Mindfulness for Parents of Young School-aged Children I

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    By Aliya Khan

    Mindful Parenting of Children 5 to 7 Years of Age

    Building a Healthier & Happier Family through Mindfulness!

    Welcome to mindful parenting for you & your family! This website will provide you with information to help strengthen and foster positive relationships between you and children in your family between 5 and 7 years old. Some of you may be wondering what it means to be mindful, and that is okay! Mindfulness will help you and your child manage stress (Sheridan, 2016). It will help you and your child become more aware of the present moment, thoughts and feelings (Sheridan, 2016). Mindfulness will also help strengthen the relationship and communication between you and your child!

    Mindful family

    Your Child’s Growing Bodies, Minds, & Ideas!

    As your child’s body grows, so will his or her needs, thoughts, and behaviours. You play a bigrole in supporting your child’s growth and development. Your support in helping build relationships with peers, boosting self-esteem, and offering words of praise, encouragement and accomplishment are critical to positive child development (Perry et al., 2017). Here is a list of some of the changes you can expect your child to experience, coupled with ways you can help ensure positive growth:

    • Between the ages of 5 to 7, children continue to gain weight and height (Perry et al., 2017). As their bodies grow, so does their dietary needs. Your child may also lose his or first baby tooth during this time as well (Perry et al., 2017)! It is important to teach your child about healthy dental care and adult teeth!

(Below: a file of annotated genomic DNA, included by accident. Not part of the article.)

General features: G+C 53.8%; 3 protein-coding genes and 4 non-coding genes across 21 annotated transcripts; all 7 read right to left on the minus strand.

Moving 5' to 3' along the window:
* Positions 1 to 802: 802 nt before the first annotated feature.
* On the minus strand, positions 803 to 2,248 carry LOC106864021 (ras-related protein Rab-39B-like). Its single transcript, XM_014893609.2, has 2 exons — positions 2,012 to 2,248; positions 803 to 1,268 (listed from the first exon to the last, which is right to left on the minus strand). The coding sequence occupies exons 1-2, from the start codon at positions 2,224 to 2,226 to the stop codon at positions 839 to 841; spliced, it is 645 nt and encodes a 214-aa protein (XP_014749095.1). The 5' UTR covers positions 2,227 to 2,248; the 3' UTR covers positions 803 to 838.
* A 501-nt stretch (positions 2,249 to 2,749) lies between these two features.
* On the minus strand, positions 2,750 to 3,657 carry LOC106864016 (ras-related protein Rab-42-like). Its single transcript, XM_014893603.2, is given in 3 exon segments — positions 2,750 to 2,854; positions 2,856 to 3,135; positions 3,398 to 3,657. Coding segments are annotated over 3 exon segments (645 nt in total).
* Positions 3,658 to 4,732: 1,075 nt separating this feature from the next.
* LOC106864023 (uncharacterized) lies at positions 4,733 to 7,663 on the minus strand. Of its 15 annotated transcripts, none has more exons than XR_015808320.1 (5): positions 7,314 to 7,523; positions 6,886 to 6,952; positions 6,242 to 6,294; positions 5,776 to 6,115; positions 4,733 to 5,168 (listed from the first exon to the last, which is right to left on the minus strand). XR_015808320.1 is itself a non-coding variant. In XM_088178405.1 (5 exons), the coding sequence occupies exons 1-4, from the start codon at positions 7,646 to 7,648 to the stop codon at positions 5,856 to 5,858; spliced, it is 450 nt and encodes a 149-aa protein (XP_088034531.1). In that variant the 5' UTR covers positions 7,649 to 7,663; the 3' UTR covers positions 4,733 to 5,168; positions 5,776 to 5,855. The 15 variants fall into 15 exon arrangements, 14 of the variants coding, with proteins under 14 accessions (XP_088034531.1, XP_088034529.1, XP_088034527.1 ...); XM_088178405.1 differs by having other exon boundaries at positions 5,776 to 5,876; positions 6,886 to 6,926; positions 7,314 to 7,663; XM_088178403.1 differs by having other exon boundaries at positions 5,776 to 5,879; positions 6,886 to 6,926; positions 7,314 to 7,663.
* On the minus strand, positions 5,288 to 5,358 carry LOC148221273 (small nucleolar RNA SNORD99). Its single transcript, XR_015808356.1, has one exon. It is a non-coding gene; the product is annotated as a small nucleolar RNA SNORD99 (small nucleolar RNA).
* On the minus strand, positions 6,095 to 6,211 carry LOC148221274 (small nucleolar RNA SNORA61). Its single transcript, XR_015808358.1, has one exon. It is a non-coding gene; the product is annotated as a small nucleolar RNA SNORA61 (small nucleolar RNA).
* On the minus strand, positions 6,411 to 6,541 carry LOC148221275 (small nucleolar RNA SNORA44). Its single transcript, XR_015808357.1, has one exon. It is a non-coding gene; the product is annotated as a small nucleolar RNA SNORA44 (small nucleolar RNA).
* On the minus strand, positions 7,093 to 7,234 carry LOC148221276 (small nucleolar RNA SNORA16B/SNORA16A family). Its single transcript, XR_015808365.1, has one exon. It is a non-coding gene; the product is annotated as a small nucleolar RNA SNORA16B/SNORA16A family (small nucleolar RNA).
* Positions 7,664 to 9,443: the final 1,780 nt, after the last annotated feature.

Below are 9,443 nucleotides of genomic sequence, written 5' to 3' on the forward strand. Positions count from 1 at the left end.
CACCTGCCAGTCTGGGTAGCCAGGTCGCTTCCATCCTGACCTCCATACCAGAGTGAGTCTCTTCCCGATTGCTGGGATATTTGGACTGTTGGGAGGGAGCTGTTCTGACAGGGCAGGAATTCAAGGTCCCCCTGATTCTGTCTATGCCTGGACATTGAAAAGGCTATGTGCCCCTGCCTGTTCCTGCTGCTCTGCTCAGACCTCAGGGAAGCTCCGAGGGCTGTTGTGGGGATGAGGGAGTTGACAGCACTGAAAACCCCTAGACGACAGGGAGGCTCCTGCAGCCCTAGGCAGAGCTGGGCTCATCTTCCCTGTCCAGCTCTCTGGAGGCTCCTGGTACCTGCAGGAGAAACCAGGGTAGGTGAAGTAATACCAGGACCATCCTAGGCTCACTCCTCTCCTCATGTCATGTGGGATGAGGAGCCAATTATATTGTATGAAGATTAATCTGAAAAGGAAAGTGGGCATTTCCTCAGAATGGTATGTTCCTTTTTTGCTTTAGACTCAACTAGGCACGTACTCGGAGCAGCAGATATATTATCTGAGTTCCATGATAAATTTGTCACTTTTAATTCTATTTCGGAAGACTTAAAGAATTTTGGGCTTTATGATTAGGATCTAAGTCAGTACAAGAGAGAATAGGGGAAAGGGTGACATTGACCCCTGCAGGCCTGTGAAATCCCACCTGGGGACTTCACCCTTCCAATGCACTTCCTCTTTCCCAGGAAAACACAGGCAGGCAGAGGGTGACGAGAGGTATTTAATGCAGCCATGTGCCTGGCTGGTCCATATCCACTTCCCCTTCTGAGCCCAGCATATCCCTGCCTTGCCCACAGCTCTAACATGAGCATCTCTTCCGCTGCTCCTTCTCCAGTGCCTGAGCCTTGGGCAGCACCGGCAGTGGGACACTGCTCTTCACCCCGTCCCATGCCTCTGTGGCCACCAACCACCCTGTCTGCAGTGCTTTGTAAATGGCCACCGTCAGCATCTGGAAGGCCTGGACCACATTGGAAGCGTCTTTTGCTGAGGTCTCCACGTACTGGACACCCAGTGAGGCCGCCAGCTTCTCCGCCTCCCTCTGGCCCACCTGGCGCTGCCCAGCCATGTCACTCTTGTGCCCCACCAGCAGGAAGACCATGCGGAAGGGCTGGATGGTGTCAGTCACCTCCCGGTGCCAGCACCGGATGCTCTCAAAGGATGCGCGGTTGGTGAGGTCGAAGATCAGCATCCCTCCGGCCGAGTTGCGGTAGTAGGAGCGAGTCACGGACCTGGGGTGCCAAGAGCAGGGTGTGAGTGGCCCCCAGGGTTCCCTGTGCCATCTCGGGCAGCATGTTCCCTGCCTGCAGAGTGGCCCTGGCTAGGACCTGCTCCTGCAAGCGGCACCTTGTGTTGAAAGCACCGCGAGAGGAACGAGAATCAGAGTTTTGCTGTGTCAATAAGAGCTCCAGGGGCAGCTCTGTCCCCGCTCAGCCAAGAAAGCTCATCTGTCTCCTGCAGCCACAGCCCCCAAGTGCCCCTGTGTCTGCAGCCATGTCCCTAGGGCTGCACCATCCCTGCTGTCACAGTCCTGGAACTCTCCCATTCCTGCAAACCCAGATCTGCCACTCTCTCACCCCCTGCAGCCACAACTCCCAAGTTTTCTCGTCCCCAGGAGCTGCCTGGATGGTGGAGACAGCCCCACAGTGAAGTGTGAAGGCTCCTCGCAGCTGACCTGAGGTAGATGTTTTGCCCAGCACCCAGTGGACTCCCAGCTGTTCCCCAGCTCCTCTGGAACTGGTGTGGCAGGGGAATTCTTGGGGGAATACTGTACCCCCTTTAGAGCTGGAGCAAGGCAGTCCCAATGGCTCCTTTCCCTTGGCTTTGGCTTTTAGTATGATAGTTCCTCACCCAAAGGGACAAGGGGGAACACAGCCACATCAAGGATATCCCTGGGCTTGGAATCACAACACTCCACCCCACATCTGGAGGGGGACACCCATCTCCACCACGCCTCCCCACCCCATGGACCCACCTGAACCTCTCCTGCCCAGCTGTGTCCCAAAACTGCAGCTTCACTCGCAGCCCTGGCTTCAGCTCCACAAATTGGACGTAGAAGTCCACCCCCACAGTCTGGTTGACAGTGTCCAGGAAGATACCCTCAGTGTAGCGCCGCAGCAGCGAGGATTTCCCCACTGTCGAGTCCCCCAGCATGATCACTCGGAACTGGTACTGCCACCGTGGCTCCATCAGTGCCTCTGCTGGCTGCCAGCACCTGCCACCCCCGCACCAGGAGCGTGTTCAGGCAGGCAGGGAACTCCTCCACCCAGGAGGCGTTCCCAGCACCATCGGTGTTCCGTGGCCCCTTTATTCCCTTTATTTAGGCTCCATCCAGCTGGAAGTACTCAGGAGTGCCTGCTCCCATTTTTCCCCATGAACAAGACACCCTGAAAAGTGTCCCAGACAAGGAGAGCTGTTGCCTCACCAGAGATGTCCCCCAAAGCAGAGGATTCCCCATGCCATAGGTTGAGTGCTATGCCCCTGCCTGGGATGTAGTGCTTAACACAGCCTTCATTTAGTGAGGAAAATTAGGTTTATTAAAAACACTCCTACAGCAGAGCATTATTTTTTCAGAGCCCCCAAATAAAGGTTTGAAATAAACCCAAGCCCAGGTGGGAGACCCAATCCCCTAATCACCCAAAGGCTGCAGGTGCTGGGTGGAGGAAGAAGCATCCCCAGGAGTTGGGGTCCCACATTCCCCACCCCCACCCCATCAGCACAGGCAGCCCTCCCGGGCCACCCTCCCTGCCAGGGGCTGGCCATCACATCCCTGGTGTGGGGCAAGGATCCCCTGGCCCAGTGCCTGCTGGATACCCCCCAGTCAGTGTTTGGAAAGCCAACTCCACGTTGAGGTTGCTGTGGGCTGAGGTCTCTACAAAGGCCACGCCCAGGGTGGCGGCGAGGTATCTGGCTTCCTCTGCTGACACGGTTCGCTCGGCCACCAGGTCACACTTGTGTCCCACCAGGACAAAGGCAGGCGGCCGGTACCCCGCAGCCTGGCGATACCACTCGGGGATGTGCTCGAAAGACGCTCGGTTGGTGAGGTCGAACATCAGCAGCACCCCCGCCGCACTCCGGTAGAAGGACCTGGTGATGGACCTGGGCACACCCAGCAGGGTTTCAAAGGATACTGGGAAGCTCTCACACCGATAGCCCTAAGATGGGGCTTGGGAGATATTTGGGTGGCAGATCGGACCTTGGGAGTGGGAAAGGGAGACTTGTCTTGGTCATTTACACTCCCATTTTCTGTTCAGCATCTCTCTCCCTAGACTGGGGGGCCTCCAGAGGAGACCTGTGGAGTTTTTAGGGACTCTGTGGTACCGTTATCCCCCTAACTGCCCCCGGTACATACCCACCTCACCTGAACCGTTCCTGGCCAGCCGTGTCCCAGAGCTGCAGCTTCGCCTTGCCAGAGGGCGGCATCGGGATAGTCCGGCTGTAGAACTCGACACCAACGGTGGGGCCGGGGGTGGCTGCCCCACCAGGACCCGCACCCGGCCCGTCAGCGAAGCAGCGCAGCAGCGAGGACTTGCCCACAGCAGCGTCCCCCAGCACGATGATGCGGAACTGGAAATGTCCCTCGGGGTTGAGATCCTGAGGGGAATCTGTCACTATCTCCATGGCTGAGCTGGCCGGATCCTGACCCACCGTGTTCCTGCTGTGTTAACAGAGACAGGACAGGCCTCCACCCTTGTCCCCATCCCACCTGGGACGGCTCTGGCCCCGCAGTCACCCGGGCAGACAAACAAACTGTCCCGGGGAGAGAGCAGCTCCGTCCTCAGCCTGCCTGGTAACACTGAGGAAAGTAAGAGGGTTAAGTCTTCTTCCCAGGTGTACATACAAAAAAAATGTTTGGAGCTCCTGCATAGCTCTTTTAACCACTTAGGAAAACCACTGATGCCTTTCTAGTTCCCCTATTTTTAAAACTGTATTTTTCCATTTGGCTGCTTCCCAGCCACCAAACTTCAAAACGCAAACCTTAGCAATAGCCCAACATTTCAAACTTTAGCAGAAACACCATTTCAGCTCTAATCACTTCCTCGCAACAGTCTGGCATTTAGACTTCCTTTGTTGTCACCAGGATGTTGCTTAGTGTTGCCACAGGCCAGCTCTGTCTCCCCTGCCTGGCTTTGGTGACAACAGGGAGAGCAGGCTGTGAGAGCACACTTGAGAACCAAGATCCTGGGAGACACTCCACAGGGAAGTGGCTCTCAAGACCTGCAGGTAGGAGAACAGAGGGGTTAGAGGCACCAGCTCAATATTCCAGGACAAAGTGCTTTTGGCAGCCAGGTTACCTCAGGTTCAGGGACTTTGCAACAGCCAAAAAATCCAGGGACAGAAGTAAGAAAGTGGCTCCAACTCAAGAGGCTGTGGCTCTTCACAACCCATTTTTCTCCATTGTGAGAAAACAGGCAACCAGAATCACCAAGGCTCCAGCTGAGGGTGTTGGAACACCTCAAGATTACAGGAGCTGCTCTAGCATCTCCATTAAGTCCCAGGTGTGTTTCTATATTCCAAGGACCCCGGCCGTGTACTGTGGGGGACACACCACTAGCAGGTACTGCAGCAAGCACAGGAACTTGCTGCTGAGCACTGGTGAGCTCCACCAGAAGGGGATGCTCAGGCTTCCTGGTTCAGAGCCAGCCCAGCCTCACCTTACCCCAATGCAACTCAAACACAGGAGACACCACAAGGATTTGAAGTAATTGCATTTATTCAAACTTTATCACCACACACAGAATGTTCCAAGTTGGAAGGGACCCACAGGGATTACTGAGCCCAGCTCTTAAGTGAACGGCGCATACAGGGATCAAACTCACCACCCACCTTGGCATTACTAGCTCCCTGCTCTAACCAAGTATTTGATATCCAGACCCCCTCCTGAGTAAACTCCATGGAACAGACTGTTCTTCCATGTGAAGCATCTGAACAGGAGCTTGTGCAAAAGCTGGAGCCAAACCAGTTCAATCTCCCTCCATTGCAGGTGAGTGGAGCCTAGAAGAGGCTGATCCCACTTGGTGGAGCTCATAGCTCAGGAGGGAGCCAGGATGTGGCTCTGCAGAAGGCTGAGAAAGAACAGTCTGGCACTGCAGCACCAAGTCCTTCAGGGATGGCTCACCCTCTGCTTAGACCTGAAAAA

Mindful family
    • Your child is starting to learn about feelings and how to react to different situations (National Collaborating Centre for Aboriginal Health, & First Nations Health Authority, 2013a). He or she may also begin to notice how others around them feel. You can help your child understand feelings better by asking questions such as:
      • How do you think this person feels?
      • Why do you think this person feels this way?
      • What do you think this person needs?
    • Your child is beginning to shape his or her personality (Perry et al., 2017). A loving and stable home and family environment can help shape a strong and healthy personality for your child. These interactions at home will influence the relationships that your child will form in school and community settings as well (Perry et al., 2017).
    • During the ages of 5 and 7, your child’s moral values will be a reflection of the ones you hold (Perry et al., 2017). The rules, behaviours, rewards, and discipline you practice at home will influence your child’s moral development.

    These are just some of the changes your child may experience during the ages of 5 to 7 years. This web guide will help prepare you for these changes using mindfulness & communication techniques.

    Ensuring Positive Family Meal Times, Dietary Habits, & Appetites!